In collaboration with with UNICEF Botswana and UNDP, SPRI Global carried out a multidimensional poverty analysis for both children and adults, utilizing the Multiple Overlapping Deprivation Analysis (MODA) methodology. Applying the MODA toolbox to the Botswana Core Welfare Indicators Survey 2009-2010 national survey, the joint study produced
- A narrative report on Multidimensional Child Poverty
- A narrative report on multidimensional poverty for households in Botswana
Understanding poverty and deprivation is key to develop policies that ensure proper development and wellbeing. Analyses often focus solely on monetary well-being, utilizing income or expenditure measures to assess the poverty status of members of a given household. While financial constraints are one of the most important determinants of deprivation, not all monetary poor are deprived nor are all deprived monetary poor.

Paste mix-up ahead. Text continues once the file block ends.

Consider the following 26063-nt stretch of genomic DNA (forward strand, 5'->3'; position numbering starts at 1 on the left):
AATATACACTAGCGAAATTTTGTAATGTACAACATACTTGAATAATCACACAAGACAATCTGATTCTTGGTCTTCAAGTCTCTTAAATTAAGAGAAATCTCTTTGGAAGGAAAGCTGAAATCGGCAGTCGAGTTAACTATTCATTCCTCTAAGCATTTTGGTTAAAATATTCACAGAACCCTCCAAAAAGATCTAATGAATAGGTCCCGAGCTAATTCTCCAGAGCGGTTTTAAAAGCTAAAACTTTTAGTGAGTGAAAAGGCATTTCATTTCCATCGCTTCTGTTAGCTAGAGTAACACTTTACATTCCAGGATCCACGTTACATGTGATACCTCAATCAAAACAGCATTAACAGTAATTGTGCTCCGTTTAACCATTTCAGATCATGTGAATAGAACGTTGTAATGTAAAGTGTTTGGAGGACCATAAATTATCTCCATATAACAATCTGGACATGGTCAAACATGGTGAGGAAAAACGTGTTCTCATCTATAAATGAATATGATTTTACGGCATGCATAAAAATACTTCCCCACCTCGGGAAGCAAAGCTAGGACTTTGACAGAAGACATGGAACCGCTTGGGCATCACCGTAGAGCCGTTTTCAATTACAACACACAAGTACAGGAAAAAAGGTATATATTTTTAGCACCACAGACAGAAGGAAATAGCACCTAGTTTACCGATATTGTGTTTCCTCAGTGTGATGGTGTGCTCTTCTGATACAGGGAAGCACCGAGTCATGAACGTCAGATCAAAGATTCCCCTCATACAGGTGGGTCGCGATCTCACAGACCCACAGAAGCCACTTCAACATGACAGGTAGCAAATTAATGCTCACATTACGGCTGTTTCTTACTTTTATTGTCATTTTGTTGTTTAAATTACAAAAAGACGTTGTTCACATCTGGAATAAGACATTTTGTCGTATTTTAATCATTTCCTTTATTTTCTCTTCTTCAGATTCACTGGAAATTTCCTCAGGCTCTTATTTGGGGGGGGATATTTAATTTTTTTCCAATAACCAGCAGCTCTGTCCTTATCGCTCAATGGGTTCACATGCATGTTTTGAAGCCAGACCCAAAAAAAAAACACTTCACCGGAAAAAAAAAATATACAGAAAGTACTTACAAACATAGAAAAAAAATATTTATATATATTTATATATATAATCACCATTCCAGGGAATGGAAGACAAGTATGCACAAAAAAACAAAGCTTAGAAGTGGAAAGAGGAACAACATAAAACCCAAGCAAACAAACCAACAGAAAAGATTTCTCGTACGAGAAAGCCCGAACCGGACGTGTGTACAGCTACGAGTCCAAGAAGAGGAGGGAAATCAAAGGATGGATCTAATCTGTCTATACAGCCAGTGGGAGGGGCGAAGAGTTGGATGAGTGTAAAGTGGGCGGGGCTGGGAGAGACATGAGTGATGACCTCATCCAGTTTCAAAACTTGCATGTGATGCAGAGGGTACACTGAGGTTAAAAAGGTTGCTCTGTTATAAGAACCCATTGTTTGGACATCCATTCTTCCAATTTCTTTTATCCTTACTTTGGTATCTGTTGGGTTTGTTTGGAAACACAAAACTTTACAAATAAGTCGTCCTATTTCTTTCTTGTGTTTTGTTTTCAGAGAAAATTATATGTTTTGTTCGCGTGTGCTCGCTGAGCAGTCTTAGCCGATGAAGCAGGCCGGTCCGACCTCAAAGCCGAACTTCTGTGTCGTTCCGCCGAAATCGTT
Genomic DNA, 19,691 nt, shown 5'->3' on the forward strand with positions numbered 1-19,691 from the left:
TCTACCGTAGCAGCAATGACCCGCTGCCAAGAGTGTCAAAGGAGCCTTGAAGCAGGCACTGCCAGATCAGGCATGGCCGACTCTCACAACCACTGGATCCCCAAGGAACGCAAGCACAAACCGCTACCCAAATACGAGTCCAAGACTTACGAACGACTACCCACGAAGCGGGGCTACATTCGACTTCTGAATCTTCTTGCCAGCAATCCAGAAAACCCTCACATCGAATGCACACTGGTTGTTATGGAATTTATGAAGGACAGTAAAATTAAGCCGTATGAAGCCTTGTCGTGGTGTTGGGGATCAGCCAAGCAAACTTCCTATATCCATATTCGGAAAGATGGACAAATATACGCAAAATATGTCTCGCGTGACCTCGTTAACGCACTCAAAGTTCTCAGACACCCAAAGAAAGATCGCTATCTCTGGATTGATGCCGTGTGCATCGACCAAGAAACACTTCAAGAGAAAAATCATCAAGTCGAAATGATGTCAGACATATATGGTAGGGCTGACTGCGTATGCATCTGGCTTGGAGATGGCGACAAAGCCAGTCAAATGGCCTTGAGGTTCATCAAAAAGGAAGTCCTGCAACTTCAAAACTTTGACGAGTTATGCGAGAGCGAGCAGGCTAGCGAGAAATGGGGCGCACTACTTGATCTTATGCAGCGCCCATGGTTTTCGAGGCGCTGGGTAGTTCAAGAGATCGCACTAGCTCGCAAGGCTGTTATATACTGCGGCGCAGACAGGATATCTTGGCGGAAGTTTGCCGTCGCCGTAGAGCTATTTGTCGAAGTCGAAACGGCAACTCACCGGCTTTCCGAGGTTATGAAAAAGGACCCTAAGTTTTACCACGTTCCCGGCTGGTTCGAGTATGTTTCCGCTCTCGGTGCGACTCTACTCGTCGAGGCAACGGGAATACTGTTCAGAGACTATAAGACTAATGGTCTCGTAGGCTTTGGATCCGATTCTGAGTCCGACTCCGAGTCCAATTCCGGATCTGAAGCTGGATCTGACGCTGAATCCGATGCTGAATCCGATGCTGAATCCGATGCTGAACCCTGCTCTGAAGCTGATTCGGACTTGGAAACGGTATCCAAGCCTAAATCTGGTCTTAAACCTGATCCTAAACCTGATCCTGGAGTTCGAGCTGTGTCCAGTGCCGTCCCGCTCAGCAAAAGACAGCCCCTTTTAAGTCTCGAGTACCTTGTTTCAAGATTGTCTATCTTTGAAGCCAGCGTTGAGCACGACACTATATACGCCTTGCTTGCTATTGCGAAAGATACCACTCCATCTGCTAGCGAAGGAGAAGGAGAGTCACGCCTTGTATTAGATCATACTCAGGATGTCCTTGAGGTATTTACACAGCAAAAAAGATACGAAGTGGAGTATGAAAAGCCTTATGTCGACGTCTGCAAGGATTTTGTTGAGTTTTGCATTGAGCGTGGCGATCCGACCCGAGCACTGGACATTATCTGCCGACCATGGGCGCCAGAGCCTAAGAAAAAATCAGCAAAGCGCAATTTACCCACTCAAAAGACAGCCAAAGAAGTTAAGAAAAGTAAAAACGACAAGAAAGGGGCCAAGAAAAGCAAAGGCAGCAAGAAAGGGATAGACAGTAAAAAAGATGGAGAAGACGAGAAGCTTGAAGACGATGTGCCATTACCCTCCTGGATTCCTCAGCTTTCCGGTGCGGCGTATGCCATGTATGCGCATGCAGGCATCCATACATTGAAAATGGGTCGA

Access to income at the household level may not directly translate into improvements in its members’ wellbeing, especially children, not only because they are not the decision-makers in households (they are not sovereign consumers), but also because their needs are specific and they are not necessarily fulfilled by higher household incomes.
In order to complement traditional income-based measures of poverty with multidimensional deprivation analysis and to generate quality evidence on poverty and disparities, UNICEF developed MODA. MODA adopts a holistic definition of wellbeing, concentrating on the access to various goods and services that are crucial for their survival and development. It recognizes that experience of deprivations is multi-faceted and interrelated, and that such multiple and overlapping deprivations are more likely to occur, and with greater adverse effects, in socio-economically disadvantaged groups.